Go Go Gadget Running

Some people start running for exercise, or to lose weight, or to be social, or to connect with the outdoors. I started running for the gadgets.

I really wanted an iPod Nano. I ended up getting a hobby, a tremendous sense of self-satisfaction, a couple of injuries, more time outside in a week than I used to spend in a month, some new muscles, and many, many pairs of sneakers. But I honestly started for the Nano.

My husband had written a paper about the Nike+ Sport Kit, so we had one sitting around. My shoes weren’t Nikes, so I never gave it much attention, but when I found out there were ways to use the kit with other shoes, the wheels started turning. I wanted to find a new way to exercise. I hated the gym. So, sure, I’d start running. And for that, I’d need a Nano. I mean, right?


Hello, old friend.

I bought the Nano in Michigan after Christmas in 2007. In January 2008, I tied the sensor onto my shoelaces with a plastic baggie and a rubber band and went for my first outdoor run since high school gym.

(The baggie turned out to be a bad call; the sensor bounced around too much and by the end of my run it only recorded about .2 miles. Granted, I’d probably only run about .8 miles, but still.)

I ordered a proper shoe pouch, calibrated the Nano, and tried again. And again. On my 26th birthday, in January of 2008, I woke up and went for a run. I ran 3.09 miles in 32:01, and I know that because it’s still there on my Nike+ account. My whole running history is there.

That Nano came with me on almost every run from 2008 until earlier this year. I have the little chafe-scars on my hip from the case’s clip to prove it. (I may have been an early Nike+ adopter, but I was sadly late to Body Glide.) During this time, I was still a reporter, and the Nano was also my primary recording device for interviews, so the little guy had lots of adventures together: We’d travel to LA, wake up early, go for a run, spend the day doing 2 dozen interviews, then wake up and do it again the next morning.

Earlier this year, though, the Nano started freezing when I’d try to launch Nike+. A couple of times, I thought it was really and truly dead — and though it always eventually popped back up in my iTunes, it was clear that I couldn’t count on it. I reluctantly switched to running with my phone, and I accumulated an impressive amount of shirts with pockets and shorts with serious drawstrings to keep it stashed away on longer runs when I couldn’t stand to have it in my hand.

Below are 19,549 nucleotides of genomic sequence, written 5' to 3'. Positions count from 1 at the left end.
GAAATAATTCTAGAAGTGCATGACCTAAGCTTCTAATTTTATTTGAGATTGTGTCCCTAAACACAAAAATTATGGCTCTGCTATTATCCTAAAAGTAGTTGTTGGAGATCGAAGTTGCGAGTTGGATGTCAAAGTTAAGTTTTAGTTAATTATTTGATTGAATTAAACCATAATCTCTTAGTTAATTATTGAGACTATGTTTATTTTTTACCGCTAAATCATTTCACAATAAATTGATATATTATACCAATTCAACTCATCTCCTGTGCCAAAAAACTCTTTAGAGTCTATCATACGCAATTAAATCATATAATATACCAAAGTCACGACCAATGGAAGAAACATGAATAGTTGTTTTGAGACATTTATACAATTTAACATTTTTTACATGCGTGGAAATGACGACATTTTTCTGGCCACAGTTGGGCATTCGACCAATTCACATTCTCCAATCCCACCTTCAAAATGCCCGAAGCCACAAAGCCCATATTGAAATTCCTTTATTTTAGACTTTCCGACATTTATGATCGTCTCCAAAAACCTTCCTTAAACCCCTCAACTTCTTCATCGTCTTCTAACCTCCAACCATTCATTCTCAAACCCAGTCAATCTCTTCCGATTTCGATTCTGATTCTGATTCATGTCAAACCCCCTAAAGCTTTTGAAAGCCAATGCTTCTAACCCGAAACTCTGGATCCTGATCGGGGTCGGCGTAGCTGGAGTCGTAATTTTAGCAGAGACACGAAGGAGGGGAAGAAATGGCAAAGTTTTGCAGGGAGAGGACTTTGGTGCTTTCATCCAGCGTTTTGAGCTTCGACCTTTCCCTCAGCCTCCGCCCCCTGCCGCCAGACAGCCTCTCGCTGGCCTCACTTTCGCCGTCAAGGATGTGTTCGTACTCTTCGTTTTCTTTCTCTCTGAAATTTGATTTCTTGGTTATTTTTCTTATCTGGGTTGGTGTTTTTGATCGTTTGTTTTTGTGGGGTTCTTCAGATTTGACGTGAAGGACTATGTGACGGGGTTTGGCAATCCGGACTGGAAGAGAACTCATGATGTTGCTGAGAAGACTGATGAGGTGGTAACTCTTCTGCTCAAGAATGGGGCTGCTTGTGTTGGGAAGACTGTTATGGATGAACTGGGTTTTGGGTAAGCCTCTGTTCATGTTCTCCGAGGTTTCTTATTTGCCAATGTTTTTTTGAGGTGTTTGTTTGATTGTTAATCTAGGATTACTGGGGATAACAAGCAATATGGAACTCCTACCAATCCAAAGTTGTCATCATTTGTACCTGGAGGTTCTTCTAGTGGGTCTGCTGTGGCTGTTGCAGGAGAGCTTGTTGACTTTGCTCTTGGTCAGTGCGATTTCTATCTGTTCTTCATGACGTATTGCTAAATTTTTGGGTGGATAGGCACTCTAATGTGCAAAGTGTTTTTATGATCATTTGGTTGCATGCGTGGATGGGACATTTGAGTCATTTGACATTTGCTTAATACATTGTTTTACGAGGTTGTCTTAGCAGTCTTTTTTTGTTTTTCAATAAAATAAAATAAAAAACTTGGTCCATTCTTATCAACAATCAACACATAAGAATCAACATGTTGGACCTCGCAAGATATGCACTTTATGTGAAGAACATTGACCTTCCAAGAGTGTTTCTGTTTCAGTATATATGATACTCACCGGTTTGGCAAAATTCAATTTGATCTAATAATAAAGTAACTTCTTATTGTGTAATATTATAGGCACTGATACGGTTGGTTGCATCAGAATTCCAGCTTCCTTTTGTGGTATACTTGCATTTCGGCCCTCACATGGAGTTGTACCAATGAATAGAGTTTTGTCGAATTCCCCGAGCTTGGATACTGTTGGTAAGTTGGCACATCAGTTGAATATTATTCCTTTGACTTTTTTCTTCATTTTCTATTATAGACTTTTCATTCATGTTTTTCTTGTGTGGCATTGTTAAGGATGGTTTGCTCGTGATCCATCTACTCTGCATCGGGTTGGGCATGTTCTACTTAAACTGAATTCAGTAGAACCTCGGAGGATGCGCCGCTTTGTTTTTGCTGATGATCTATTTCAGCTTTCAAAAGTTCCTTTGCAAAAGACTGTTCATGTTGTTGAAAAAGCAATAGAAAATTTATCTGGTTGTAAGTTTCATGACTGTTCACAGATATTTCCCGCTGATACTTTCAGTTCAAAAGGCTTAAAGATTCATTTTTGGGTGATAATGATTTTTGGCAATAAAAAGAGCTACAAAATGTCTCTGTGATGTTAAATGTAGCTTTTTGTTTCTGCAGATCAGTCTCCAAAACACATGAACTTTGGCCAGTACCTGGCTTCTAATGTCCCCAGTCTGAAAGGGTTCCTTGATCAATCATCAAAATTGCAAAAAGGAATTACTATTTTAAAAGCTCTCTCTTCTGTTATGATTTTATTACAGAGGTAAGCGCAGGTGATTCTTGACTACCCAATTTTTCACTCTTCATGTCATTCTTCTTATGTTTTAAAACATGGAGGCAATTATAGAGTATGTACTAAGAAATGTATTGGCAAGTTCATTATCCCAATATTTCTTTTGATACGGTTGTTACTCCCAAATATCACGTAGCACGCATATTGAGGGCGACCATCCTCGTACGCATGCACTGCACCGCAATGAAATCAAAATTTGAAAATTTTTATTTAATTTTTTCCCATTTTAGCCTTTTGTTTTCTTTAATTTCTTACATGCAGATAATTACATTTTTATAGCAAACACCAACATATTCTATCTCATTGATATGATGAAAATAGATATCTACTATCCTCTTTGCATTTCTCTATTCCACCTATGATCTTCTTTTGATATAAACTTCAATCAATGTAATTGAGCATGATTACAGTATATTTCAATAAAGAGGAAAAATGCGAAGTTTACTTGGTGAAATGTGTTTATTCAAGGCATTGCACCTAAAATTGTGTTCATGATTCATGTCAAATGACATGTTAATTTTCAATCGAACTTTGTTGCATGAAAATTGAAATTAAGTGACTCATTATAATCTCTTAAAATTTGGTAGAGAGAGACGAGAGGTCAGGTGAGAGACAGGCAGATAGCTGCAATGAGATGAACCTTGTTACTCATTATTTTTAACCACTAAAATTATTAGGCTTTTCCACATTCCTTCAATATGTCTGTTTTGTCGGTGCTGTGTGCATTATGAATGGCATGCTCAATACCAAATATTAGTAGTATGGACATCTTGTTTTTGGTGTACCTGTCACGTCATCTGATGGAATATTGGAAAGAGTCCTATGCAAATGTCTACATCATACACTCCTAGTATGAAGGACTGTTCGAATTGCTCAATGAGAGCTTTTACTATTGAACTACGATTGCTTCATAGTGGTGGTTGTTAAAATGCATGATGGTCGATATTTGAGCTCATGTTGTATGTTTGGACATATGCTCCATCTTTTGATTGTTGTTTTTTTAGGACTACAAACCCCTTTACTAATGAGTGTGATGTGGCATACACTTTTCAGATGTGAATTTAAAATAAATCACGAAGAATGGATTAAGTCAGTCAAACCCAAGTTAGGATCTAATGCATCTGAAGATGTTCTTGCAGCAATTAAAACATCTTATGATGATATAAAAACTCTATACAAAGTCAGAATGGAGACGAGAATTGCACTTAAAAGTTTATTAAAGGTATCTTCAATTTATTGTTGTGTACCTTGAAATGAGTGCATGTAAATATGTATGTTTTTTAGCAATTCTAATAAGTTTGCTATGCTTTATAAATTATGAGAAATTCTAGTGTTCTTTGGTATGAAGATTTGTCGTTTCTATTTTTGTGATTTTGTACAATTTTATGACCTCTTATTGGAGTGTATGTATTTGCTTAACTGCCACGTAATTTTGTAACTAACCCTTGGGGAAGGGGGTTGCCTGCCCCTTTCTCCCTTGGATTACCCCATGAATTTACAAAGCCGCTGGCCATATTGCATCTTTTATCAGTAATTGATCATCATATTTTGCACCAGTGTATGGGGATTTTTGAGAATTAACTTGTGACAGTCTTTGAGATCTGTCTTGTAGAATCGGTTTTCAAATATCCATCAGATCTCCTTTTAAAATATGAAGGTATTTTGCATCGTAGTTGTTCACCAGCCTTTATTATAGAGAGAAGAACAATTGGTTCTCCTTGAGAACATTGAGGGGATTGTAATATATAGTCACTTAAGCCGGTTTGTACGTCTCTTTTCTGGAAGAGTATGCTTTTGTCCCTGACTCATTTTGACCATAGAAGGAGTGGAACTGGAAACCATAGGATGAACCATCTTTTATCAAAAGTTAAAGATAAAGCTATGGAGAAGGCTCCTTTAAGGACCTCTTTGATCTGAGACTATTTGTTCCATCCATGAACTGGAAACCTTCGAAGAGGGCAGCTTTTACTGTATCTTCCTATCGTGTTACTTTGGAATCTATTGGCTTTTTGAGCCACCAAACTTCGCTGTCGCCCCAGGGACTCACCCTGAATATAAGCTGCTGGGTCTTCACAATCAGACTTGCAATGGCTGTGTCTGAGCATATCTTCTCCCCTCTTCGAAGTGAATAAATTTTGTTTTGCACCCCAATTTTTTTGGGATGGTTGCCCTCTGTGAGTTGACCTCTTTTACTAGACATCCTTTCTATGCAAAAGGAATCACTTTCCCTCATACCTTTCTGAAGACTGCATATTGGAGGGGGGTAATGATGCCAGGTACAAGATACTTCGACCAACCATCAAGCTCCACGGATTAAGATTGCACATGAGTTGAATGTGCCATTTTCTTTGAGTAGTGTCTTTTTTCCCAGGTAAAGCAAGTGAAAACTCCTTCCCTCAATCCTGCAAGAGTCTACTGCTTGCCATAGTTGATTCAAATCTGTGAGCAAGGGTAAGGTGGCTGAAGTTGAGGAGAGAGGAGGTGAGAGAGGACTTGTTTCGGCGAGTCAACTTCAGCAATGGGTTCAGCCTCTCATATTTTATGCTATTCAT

And then, because running is so sexy, the sweat started wrecking my touchscreen. So that wasn’t going to work long-term.

I spent a weekend obsessively researching Garmins. I tried running with my husband’s Nike+ sportband. I considered what it would mean to me to leave Nike+, and I thought about triathlons and bike computers and the merits of miles per hour vs. minutes per mile. I read insanely long GPS accuracy test blog posts. I decided it was so close to the holidays that clearly it would be silly to buy something for myself.

And then, on Tuesday, I woke up with a sense of clarity about the whole thing and went out and did this:

Nike Sport Watch

Hello, new friend.

The “are we running today?” sticker sold me. As did the perfect little track ovals the GPS drew on its first trip out of the box.

There are still a few things I need to work out about the way I view stats on the run, and I’m sure having a GPS instead of just a shoe sensor means I’m in for another round of “Oh. Am I *that* slow?” I have 30 days — well, 27 now — to decide if it’s a keeper. But so far, I think we’re going to have many, many lovely mornings together.

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2 thoughts on “Go Go Gadget Running

  1. […] training, I don’t react well. Last week, adjusting to the new watch, I kept seeing paces around 9:40/mile on what was supposed to be a 8:59/mile tempo run. And they […]

  2. […] started running largely because of the gadgets — it was the data, the feedback, the ability to see progress that ultimately got me out the door. […]

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